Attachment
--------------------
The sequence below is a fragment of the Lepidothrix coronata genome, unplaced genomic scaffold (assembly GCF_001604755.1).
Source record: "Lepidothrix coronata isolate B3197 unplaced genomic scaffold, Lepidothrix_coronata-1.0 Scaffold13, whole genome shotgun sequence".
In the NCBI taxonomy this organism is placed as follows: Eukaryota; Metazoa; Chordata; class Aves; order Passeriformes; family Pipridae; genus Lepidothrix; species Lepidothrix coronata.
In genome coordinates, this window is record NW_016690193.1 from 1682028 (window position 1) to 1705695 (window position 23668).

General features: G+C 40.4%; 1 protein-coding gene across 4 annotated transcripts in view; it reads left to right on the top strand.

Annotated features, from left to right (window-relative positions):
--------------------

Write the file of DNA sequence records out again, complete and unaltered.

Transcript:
The sequence below is a fragment of the Lepidothrix coronata genome, unplaced genomic scaffold (assembly GCF_001604755.1).
Source record: "Lepidothrix coronata isolate B3197 unplaced genomic scaffold, Lepidothrix_coronata-1.0 Scaffold13, whole genome shotgun sequence".
In the NCBI taxonomy this organism is placed as follows: Eukaryota; Metazoa; Chordata; class Aves; order Passeriformes; family Pipridae; genus Lepidothrix; species Lepidothrix coronata.
In genome coordinates, this window is record NW_016690193.1 from 1682028 (window position 1) to 1705695 (window position 23668).

General features: G+C 40.4%; 1 protein-coding gene across 4 annotated transcripts in view; it reads left to right on the top strand.

Annotated features, from left to right (window-relative positions):